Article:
Draba brachycarpa Nutt. ex Torr. & A. Gray

Whitlow Grass


CC = 0
CW = 5
MOC = 72

© SRTurner

Family - Brassicaceae

Habit - Annual taprooted forb.

Draba_brachycarpa_scale.jpg Entire plant.

© SRTurner

Stems - Erect, to 20 cm, single or multiple from the base, unbranched below the inflorescence, purplish in strong sun, hairy.

Draba_brachycarpa_stem.jpg Stem.

© SRTurner

Leaves - Basal and alternate, simple, entire, 0.3-2.0 cm long, sessile or the basal leaves sometimes short-petiolate, linear to obovate, often with 2 small teeth, densely pubescent with forked hairs on both surfaces. Stem leaves relatively evenly distributed along stem.

Draba_brachycarpa_leaves.jpg Stem and leaves.

© SRTurner

Inflorescences - Few-branched panicles or less commonly racemes, elongating in fruit. Pedicels to 5 mm long in flower. Pedicels and axis densely pubescent.

Draba_brachycarpa_inflorescence.jpg Inflorescence.

© SRTurner

Flowers - Sepals 4, 0.5-2.0 mm long, oblong-ovate, round at the apex. Petals 4, 2-3 mm long (sometimes absent), erect to spreading, distinct, white, short-clawed, glabrous. Limb obovate, entire, rounded at apex. Stamens 6, erect. Ovary glabrous, 1 mm long, slightly compressed, ovoid. Styles absent or to 0.1 mm long.

Draba_brachycarpa_calyx.jpg Calyces.

© DETenaglia

Draba_brachycarpa_flowers.jpg Flowers.

© SRTurner

Draba_brachycarpa_corollas.jpg Flowers.

© SRTurner

Fruits - Silicles 2.5-4.5 mm long, narrowly elliptic to lanceolate or narrowly oblong in outline, glabrous. Seeds 8-15 per fruit.

Draba_brachycarpa_fruits.jpg Fruiting plant.

© SRTurner

Draba_brachycarpa_vsverna.jpg D. brachycarpa and D. verna may sometimes be found growing together. This photo shows the difference in the infructescences: those of D. verna are much more open.

© SRTurner

Flowering - February - April.

Habitat - Forests, glades, prairies, streambanks, fields, pastures, railroads, roadsides, frequently on acidic substrates.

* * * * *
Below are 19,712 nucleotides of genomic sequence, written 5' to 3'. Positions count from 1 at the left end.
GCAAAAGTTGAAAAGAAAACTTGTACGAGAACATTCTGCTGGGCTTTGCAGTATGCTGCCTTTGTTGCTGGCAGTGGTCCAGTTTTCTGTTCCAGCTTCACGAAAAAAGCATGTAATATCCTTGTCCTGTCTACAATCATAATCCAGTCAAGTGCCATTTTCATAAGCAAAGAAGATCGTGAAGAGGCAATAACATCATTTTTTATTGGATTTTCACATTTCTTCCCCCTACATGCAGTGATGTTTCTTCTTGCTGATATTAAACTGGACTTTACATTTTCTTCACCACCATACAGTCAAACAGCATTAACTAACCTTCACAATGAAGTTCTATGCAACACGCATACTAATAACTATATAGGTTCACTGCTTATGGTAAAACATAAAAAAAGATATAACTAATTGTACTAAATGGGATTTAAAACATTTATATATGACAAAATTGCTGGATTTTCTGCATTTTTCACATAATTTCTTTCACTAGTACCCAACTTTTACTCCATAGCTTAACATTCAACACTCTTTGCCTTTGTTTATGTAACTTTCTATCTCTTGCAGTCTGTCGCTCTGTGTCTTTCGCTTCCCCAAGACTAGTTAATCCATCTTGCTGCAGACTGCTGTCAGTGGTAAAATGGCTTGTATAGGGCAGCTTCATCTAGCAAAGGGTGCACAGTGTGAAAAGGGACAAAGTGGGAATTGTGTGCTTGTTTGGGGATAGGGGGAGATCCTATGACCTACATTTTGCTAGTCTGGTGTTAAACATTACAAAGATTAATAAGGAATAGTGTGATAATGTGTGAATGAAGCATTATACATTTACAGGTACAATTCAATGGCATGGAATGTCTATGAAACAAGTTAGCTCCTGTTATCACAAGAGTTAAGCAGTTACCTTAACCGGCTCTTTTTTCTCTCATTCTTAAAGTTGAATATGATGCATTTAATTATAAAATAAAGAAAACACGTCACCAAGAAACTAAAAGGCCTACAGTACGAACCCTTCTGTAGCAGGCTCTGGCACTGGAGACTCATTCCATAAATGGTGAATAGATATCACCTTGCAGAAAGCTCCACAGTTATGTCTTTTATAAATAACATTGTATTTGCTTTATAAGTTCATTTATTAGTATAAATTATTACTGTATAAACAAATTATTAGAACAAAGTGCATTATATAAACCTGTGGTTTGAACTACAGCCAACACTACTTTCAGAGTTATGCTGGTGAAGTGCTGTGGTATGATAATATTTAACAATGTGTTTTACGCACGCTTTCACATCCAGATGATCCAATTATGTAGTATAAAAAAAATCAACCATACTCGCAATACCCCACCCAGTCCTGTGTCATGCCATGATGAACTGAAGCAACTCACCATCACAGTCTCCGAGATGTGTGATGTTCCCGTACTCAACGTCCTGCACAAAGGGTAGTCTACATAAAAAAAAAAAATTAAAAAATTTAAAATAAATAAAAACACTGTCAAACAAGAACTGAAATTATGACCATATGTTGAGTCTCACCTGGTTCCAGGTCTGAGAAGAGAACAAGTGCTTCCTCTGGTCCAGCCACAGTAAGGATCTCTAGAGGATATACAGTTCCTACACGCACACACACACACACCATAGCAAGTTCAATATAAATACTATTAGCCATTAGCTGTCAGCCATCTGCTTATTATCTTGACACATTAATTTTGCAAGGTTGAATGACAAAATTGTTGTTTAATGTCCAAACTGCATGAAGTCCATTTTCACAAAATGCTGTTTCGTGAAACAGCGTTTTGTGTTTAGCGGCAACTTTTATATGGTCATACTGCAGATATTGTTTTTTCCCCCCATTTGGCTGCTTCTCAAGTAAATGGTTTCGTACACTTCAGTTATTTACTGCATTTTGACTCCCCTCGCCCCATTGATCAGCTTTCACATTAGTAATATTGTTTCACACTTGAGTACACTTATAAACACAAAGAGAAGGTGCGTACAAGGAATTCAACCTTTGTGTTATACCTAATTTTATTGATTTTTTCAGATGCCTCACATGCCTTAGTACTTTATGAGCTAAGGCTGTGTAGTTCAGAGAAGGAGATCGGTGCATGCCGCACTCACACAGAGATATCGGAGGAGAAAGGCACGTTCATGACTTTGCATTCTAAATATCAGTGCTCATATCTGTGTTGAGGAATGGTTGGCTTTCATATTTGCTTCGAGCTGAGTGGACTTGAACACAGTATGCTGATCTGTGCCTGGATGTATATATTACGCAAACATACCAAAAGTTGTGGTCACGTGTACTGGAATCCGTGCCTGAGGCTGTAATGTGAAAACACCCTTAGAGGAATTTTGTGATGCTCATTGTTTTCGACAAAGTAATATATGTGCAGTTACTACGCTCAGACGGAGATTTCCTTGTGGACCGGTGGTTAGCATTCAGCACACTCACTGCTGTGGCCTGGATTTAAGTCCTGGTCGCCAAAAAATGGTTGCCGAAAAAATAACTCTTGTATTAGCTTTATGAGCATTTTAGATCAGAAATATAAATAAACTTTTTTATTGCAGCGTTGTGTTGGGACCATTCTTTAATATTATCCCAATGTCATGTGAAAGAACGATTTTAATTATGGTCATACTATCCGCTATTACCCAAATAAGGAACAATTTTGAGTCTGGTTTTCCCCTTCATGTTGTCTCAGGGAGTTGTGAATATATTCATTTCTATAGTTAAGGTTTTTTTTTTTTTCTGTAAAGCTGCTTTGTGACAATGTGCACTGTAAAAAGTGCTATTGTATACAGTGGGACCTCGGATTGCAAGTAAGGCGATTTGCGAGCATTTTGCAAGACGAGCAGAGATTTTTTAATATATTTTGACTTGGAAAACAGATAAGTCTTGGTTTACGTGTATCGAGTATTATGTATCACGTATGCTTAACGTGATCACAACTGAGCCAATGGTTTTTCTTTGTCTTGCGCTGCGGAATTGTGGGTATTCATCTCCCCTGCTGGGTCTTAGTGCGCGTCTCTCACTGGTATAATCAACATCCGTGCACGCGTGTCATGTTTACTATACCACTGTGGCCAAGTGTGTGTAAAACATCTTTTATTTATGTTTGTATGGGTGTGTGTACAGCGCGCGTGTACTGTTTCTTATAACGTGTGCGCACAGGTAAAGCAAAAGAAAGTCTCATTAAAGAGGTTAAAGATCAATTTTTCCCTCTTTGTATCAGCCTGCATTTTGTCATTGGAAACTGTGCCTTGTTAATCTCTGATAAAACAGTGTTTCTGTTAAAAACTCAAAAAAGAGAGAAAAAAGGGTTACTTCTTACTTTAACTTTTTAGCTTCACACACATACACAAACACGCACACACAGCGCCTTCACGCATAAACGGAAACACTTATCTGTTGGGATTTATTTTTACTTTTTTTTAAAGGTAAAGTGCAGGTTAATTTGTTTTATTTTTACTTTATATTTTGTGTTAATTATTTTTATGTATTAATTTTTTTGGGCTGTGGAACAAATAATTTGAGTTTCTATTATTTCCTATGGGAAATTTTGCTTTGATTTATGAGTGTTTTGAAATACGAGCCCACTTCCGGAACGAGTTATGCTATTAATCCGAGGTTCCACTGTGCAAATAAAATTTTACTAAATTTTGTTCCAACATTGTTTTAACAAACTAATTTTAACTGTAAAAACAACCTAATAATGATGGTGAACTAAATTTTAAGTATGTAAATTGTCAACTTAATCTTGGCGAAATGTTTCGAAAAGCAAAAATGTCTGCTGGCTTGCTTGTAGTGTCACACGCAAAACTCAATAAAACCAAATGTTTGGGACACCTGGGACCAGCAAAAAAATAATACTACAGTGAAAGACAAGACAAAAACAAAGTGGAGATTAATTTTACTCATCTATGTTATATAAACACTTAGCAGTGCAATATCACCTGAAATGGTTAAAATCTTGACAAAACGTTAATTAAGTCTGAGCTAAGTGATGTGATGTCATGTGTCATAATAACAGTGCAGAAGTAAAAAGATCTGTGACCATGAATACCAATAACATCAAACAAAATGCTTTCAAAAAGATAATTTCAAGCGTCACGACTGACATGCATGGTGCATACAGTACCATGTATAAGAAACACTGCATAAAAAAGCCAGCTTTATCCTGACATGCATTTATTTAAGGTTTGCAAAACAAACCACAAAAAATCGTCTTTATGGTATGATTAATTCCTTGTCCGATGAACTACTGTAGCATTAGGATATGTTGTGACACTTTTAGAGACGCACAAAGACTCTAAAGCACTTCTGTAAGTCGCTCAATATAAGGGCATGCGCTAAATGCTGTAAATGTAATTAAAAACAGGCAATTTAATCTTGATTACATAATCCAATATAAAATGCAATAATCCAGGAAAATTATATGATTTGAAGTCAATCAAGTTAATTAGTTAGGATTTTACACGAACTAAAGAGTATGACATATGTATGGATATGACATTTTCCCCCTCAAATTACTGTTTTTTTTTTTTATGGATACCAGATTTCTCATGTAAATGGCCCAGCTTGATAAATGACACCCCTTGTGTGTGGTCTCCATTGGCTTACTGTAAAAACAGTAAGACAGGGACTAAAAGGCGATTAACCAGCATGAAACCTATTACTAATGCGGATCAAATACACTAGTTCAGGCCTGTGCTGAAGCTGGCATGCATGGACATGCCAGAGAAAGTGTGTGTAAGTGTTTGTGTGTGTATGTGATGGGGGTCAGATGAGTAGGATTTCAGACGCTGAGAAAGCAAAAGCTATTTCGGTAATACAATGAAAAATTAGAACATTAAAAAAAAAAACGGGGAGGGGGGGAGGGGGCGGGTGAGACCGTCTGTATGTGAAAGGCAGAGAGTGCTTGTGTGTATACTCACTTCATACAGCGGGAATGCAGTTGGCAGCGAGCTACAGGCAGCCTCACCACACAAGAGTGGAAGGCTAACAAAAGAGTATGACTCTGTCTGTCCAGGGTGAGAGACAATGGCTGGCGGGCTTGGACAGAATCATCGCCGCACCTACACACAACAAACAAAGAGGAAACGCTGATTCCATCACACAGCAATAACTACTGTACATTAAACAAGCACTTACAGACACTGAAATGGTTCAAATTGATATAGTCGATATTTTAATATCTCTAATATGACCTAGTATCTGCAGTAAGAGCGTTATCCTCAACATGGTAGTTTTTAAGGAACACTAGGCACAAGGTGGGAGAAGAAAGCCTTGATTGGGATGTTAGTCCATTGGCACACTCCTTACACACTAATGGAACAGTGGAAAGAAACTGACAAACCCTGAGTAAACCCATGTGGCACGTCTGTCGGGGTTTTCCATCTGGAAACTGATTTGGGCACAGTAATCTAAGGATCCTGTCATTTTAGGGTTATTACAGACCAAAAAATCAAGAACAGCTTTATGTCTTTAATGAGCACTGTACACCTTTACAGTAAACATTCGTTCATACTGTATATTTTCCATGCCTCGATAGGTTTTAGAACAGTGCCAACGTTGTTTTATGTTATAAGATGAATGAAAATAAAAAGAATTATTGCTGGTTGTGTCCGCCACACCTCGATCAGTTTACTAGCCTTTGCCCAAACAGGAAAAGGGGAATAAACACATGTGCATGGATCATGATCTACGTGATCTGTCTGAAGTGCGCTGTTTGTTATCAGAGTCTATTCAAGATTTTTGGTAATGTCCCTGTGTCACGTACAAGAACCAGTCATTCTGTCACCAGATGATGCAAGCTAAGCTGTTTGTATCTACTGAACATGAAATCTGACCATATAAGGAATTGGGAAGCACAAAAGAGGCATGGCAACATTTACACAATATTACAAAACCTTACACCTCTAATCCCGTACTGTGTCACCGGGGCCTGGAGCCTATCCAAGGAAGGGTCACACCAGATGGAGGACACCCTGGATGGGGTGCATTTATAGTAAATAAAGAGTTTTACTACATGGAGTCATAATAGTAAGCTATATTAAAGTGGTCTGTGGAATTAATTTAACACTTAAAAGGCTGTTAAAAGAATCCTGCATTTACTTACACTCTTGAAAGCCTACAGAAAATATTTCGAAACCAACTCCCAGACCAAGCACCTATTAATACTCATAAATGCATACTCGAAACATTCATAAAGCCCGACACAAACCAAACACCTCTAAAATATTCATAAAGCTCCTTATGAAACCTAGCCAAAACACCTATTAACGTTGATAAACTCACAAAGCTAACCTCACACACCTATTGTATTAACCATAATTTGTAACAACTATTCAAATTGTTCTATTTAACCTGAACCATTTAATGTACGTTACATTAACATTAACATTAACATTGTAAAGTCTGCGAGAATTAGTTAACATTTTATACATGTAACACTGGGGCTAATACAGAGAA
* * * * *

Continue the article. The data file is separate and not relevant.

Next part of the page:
Origin - Native to the U.S.

Lookalikes - Other species of Draba, especially D. verna, D. reptans, D. aprica; also Holosteum umbellatum.

Other info. - This tiny native species is one of the first plants to bloom in the spring but is often overlooked because of its small size. The plant has a short flowering period and is most commonly encountered in fruit. It is found throughout Missouri, less commonly in the northern and northwestern regions of the state, and across the southeastern quadrant of the continental U.S. It is relatively easy to identify with some attention to detail. The four white petals are not cleft; the leaves bear forked hairs and are evenly distributed along the stems, and the fruits are glabrous.

The species name brachycarpa means "bearing short fruits." The moniker "whitlow grass" originated from an old belief that the plant could cure whitlow, which was an inflammation of horses' hooves. At one time, D. brachycarpa was the most common Draba in Missouri; however, recent observations suggest that D. verna may be overtaking it, at least in some areas.

Photographs taken at Eagle Bluffs Conservation Area, Boone County, MO., 3-14-03, and off Lee Rd 10, Lee County, AL., 2-16-06 (DETenaglia); also at Little Lost Creek Conservation Area, Warren County, MO, 4-25-2014 and 3-18-2017, Kirkwood Park, St. Louis County, MO, 4-2-2019, Shaw Nature Reserve, Franklin County, MO, 4-3-2019, and Amidon Conservation Area, Madison County, MO, 3-26-2020 (SRTurner).